Donald Segretti was born in San Marino, California on 17th September, 1941. He studied law at the University of Southern California. Fellow students included Dwight L. Chapin, Ron Ziegler, Herbert Porter and Gordon Strachan. They became members of a group called "Trojans for Representative Government".
After leaving university Segretti became a lawyer in California. His friend Dwight L. Chapin found employment at the J. Walter Thompson advertising agency in Los Angeles. A senior figure at the agency was was H. R. Haldeman. In 1968 Haldeman went to work for Richard Nixon as the president's chief of staff.
Dwight L. Chapin was appointed as Special Assistant to the President. Chapin had special responsibility for acts of political sabotage and espionage against the Democratic Party. Chapin recruited Segretti as part of this "dirty tricks" campaign.
On 18th December, 1971, J. Timothy Gratz received a phone call from a man calling himself Don Simmons. In fact, his real name was Donald Segretti. Apparently, Dwight Chaplin had hired Segretti to disrupt the Democratic campaign. Gratz later recalled: "Simmons said he was interested in running a "negative campaign" in Wisconsin. He explained that the purpose of the campaign was to create as much bitterness and disunity within the Democrat primary as possible.... He also said he was interested in planting spies in the Democrat candidate's offices."
Donald Segretti offered J. Timothy Gratz $100.00 per month, plus expenses, to co-ordinate these projects. Gratz agreed to work on the project and he was given an advance payment of $50.00. Gratz later told Anthony Ulasewicz that "although the whole incident seemed strange" he agreed to help "as most of the ideas he suggested seemed like they were worth doing anyway". However, Gratz claimed he told Karl Rove, Chairman of the College Republican National Committee, about this dirty tricks campaign. We now know that Rove himself was part of Segretti's campaign. In fact, he probably played a leading role in this dirty tricks operation. Rove had become friends with CIA asset, Robert F. Bennett in 1968. According to one report, Bennett became a "mentor of Rove's".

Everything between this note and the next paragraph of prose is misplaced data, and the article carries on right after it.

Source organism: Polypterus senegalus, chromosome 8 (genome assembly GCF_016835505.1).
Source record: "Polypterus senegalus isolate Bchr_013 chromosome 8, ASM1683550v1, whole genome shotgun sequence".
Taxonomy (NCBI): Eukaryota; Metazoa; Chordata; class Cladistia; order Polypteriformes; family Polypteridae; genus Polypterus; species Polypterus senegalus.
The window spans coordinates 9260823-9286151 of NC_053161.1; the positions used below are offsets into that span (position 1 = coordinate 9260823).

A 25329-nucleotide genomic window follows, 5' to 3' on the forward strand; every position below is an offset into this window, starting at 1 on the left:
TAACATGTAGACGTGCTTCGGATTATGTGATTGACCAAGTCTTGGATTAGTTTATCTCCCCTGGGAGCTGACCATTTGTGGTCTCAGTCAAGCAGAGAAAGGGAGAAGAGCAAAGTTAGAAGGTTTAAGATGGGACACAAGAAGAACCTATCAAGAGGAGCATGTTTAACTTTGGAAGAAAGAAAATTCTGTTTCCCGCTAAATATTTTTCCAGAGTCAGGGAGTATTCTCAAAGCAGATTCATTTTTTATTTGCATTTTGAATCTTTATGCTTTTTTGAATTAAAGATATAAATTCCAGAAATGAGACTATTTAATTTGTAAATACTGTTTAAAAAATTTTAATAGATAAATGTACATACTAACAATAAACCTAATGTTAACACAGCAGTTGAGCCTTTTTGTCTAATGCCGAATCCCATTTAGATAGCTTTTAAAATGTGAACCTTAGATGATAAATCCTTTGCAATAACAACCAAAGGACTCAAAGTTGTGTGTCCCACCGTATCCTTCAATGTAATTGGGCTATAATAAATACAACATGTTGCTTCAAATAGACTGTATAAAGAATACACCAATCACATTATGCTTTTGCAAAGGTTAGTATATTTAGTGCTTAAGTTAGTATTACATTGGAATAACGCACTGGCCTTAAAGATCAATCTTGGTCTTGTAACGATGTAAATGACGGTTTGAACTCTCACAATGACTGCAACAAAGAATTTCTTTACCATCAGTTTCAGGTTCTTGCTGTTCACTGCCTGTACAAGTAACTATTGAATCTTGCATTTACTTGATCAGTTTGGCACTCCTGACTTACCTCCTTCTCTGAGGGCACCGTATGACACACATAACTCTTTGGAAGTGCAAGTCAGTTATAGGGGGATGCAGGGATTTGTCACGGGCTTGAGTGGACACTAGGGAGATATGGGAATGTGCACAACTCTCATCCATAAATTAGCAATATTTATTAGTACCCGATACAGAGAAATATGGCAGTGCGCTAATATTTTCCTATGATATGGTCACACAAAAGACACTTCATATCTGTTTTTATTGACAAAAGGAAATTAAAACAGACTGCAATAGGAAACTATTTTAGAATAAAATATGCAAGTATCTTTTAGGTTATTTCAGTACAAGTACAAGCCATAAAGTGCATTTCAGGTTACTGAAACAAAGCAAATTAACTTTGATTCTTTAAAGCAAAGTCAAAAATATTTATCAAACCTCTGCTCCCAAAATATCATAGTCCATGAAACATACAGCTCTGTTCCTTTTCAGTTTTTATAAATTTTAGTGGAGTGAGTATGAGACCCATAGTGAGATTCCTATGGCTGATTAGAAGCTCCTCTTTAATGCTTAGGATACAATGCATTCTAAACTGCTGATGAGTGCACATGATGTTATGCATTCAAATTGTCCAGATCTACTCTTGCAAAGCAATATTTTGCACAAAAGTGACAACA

In 1970, Karl Rove used a false identity to enter the campaign office of Democrat Alan J. Dixon, who was running for Illinois State Treasurer, and stole 1000 sheets of paper with campaign letterhead. Rove then printed fake campaign rally fliers promising "free beer, free food, girls and a good time for nothing," and distributed them at rock concerts and homeless shelters, with the effect of disrupting Dixon's rally.
It is also significant that Rove put J. Timothy Gratz in touch with Anthony Ulasewicz. We now know that Ulasewicz, was in charge of Operation Sandwedge. This was a highly secret operation that has never been fully revealed. In fact, as Ulasewicz points out in his autobiography, The President's Private Eye, the Senate Committee looking into the Watergate Scandal, avoided all questions on Sandwedge.
Donald Segretti later told the Select Committee on Presidential Campaign Activities (3rd October, 1973) the main objective was to discredit Edmund Muskie as he was the candidate that Richard Nixon feared the most. As one political commentator pointed out: "he seemed unstoppable; he had had ample financial backing, name recognition, experience, image, endorsement, and top standing in the polls."
Other targets included Edward Kennedy, Hubert Humphrey and Henry Jackson. It was decided that George McGovern was the candidate that Nixon wanted to face in the presidential election. J. Timothy Gratz was one of 28 people hired by Segretti to carry out this smear campaign.
During the New Hampshire primary, the Manchester Union Leader, published a letter that claimed Muskie had made disparaging remarks about French-Canadians. The newspaper also attacked the character of Muskie's wife Jane, reporting that she drank heavily and used bad language during the campaign. Muskie made an emotional speech defending his wife. The press reported he had broken down in tears and this damaged his image as a calm and rational politician. Although Muskie won the New Hampshire primary, this incident had raised doubts about his ability to be a strong president.